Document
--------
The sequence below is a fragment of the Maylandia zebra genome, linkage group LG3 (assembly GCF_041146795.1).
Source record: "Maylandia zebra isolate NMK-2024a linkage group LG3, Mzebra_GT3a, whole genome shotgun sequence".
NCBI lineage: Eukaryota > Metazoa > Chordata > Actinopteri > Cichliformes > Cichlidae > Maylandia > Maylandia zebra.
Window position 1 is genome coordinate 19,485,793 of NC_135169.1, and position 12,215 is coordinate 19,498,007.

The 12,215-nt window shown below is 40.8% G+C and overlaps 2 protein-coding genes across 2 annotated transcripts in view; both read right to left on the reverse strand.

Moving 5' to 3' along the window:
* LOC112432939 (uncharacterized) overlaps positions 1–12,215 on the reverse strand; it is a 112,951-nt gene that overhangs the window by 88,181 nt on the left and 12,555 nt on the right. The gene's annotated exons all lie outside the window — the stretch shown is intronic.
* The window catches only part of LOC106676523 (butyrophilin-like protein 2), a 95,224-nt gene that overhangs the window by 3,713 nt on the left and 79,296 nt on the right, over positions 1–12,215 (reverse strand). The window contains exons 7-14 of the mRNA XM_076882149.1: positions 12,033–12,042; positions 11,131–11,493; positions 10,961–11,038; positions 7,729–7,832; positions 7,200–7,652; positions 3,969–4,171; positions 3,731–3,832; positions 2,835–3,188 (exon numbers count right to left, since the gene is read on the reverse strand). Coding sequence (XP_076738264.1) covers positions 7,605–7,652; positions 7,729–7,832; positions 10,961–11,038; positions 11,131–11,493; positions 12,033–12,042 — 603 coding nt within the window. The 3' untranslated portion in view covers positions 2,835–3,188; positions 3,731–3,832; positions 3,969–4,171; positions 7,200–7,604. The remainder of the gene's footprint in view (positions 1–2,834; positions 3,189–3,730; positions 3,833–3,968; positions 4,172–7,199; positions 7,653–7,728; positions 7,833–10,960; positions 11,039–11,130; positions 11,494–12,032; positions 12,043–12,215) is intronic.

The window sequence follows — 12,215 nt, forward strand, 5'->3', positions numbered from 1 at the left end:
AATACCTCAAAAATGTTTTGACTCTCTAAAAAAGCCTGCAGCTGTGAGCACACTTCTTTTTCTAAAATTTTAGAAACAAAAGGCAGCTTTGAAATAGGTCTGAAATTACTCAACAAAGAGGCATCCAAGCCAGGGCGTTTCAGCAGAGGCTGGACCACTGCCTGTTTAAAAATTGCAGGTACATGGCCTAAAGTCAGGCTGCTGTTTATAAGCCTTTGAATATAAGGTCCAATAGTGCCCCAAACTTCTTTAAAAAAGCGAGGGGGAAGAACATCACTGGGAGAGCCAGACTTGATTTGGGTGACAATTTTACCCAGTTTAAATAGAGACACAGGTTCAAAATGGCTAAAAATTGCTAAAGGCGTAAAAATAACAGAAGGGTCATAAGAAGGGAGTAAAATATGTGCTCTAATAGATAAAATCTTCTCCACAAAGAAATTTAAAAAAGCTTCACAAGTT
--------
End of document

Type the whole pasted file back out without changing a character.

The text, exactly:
The sequence below is a fragment of the Maylandia zebra genome, linkage group LG3 (assembly GCF_041146795.1).
Source record: "Maylandia zebra isolate NMK-2024a linkage group LG3, Mzebra_GT3a, whole genome shotgun sequence".
NCBI lineage: Eukaryota > Metazoa > Chordata > Actinopteri > Cichliformes > Cichlidae > Maylandia > Maylandia zebra.
Window position 1 is genome coordinate 19,485,793 of NC_135169.1, and position 12,215 is coordinate 19,498,007.

The 12,215-nt window shown below is 40.8% G+C and overlaps 2 protein-coding genes across 2 annotated transcripts in view; both read right to left on the reverse strand.

Moving 5' to 3' along the window:
* LOC112432939 (uncharacterized) overlaps positions 1–12,215 on the reverse strand; it is a 112,951-nt gene that overhangs the window by 88,181 nt on the left and 12,555 nt on the right. The gene's annotated exons all lie outside the window — the stretch shown is intronic.
* The window catches only part of LOC106676523 (butyrophilin-like protein 2), a 95,224-nt gene that overhangs the window by 3,713 nt on the left and 79,296 nt on the right, over positions 1–12,215 (reverse strand). The window contains exons 7-14 of the mRNA XM_076882149.1: positions 12,033–12,042; positions 11,131–11,493; positions 10,961–11,038; positions 7,729–7,832; positions 7,200–7,652; positions 3,969–4,171; positions 3,731–3,832; positions 2,835–3,188 (exon numbers count right to left, since the gene is read on the reverse strand). Coding sequence (XP_076738264.1) covers positions 7,605–7,652; positions 7,729–7,832; positions 10,961–11,038; positions 11,131–11,493; positions 12,033–12,042 — 603 coding nt within the window. The 3' untranslated portion in view covers positions 2,835–3,188; positions 3,731–3,832; positions 3,969–4,171; positions 7,200–7,604. The remainder of the gene's footprint in view (positions 1–2,834; positions 3,189–3,730; positions 3,833–3,968; positions 4,172–7,199; positions 7,653–7,728; positions 7,833–10,960; positions 11,039–11,130; positions 11,494–12,032; positions 12,043–12,215) is intronic.

The window sequence follows — 12,215 nt, forward strand, 5'->3', positions numbered from 1 at the left end:
AATACCTCAAAAATGTTTTGACTCTCTAAAAAAGCCTGCAGCTGTGAGCACACTTCTTTTTCTAAAATTTTAGAAACAAAAGGCAGCTTTGAAATAGGTCTGAAATTACTCAACAAAGAGGCATCCAAGCCAGGGCGTTTCAGCAGAGGCTGGACCACTGCCTGTTTAAAAATTGCAGGTACATGGCCTAAAGTCAGGCTGCTGTTTATAAGCCTTTGAATATAAGGTCCAATAGTGCCCCAAACTTCTTTAAAAAAGCGAGGGGGAAGAACATCACTGGGAGAGCCAGACTTGATTTGGGTGACAATTTTACCCAGTTTAAATAGAGACACAGGTTCAAAATGGCTAAAAATTGCTAAAGGCGTAAAAATAACAGAAGGGTCATAAGAAGGGAGTAAAATATGTGCTCTAATAGATAAAATCTTCTCCACAAAGAAATTTAAAAAAGCTTCACAAGTT